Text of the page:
PEOPLE v. KUHLMAN et al.
Defendant Cabell pleaded guilty to a charge of violation of section 337a, subdivision 2, of the Penal Code, a felony, which offense is commonly known as ‘bookmaking.’ On February 25, 1947, she was sentenced to imprisonment in the county jail for six months, execution of sentence was suspended, and she was granted probation for the period of three years upon condition that she pay a fine of $1,000. On March 17, 1947, the terms of probation were modified to permit defendant to pay the fine at the rate of $50 a month. On September 22, 1947, the court, in the presence of defendant, made an order revoking the order granting probation, for the reason that defendant had failed to make payments on the fine. Defendant appeals from that order.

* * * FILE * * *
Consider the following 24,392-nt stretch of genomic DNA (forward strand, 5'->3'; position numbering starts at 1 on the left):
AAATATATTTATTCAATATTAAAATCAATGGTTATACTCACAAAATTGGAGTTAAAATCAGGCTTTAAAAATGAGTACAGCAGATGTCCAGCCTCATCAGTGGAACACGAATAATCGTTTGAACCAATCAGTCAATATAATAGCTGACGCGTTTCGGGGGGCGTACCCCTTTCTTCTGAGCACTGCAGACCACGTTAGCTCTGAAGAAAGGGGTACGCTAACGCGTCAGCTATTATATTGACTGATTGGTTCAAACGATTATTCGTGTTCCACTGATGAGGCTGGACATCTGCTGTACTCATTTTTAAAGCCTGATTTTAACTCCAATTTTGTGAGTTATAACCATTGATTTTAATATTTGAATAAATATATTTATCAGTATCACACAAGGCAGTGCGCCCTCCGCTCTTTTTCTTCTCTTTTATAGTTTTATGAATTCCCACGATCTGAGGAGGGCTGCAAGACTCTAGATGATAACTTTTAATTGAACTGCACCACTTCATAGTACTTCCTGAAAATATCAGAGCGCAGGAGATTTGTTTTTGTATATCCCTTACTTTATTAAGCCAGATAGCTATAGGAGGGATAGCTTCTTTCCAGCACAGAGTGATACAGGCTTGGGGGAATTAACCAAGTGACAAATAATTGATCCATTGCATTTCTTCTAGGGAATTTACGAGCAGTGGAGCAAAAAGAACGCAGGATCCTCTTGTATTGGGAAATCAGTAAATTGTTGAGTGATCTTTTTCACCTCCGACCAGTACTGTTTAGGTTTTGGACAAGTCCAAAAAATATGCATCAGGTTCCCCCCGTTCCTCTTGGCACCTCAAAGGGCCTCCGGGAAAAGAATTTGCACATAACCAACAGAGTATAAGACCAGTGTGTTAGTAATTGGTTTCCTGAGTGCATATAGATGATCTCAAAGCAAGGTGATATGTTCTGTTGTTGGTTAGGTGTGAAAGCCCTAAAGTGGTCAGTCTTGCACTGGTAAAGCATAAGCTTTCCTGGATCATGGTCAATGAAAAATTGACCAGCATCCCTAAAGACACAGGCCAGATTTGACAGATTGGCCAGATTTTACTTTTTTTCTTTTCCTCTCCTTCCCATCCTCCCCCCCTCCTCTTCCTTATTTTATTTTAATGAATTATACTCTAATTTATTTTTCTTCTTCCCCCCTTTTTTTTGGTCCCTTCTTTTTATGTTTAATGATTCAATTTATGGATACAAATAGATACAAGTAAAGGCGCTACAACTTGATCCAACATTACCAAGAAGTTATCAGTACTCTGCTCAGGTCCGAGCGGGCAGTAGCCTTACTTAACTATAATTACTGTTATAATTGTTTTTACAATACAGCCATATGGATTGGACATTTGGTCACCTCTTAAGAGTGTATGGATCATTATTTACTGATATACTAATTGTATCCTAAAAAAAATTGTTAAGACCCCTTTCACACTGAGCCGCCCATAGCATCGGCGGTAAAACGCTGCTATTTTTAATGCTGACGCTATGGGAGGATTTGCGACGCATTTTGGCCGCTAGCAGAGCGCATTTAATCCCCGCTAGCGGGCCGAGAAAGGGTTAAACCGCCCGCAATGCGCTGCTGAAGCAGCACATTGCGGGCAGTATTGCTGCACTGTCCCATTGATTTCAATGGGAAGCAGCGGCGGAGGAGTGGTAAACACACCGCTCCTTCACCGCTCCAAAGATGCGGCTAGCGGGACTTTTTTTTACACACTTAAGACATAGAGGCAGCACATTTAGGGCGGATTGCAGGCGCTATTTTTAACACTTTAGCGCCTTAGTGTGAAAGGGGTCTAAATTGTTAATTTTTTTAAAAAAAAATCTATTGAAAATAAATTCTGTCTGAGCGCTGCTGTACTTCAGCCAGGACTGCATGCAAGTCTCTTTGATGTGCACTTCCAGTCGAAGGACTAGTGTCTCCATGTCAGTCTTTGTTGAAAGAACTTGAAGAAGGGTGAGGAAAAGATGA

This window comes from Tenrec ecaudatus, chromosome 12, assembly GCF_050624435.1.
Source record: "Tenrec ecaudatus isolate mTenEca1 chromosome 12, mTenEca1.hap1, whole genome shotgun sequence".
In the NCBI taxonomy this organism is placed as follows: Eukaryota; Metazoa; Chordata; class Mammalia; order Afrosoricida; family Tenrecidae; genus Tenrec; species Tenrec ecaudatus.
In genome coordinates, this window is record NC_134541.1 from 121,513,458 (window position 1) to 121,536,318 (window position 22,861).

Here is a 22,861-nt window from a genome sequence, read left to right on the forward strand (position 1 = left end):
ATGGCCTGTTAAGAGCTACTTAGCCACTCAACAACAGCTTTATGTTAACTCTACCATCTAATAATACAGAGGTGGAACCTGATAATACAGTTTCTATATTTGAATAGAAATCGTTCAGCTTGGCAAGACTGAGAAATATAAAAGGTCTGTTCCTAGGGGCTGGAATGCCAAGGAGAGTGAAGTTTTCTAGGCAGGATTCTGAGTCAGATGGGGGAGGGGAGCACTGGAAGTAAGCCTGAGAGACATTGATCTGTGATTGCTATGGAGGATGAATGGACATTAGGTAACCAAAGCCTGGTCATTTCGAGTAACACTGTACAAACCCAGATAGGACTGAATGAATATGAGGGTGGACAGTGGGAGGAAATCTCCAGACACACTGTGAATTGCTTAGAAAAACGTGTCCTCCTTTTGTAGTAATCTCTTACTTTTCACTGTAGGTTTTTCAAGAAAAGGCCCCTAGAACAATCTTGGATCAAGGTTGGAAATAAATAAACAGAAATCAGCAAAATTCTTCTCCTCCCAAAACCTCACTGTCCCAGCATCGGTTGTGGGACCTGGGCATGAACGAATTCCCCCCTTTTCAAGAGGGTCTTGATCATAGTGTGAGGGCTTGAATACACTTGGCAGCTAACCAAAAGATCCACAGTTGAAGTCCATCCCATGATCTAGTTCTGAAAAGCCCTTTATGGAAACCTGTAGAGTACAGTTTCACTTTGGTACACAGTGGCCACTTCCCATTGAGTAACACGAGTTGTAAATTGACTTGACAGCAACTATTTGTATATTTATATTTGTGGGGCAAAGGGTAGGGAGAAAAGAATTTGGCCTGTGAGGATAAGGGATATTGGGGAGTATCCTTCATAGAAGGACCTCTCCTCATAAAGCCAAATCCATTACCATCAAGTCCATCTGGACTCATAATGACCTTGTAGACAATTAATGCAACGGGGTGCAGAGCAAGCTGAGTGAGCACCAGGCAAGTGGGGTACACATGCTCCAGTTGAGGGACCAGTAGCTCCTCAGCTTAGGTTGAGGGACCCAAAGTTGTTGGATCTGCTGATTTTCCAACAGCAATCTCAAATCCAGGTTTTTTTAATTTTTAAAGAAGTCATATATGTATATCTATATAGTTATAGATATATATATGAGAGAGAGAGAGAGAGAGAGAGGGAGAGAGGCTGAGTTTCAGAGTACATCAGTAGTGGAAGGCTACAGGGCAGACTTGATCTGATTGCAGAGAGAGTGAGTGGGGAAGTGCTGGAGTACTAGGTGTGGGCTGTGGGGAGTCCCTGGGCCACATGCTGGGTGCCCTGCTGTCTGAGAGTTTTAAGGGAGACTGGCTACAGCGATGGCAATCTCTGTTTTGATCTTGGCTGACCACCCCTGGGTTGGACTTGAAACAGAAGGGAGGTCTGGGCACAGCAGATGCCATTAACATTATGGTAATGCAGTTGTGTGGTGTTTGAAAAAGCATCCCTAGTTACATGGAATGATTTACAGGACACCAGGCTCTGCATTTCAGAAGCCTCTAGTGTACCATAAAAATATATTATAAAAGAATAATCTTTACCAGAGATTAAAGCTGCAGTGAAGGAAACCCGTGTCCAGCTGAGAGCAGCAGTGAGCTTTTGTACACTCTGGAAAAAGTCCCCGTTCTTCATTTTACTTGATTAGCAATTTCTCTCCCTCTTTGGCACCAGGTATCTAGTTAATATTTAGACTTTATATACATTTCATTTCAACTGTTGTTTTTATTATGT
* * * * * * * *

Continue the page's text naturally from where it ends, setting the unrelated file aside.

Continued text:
Appellant's contention, that the fine of $1,000 is in excess of the maximum fine which the court had the power to impose as a condition of probation herein, is sustained. Section 337a of the Penal Code prescribes that the punishment for violation of that section is imprisonment of not less than thirty days and not exceeding one year. That section does not prescribe a fine as punishment. Section 672 of the Penal Code, however, provides as follows: ‘Upon a conviction for any crime punishable by imprisonment in any jail or prison, in relation to which no fine is herein prescribed, the court may impose a fine on the offender not exceeding two hundred dollars, in addition to the imprisonment prescribed.’ Section 1203.1 of the Penal Code provides, in part, as follows: ‘The court, * * * in the order granting probation and as a condition thereof * * * may fine the defendant in such sum not to exceed the maximum fine provided by law in such case * * *.’ That section 1203.1 also provides that the court, in granting probation ‘may impose and require any or all of the above mentioned terms of imprisonment, fine and conditions and other reasonable conditions * * *.’ The court, therefore, had the power to impose a fine as a condition of probation, but the amount of a fine which may be so imposed, for violation of section 337a, is prescribed by section 672 and may not exceed $200.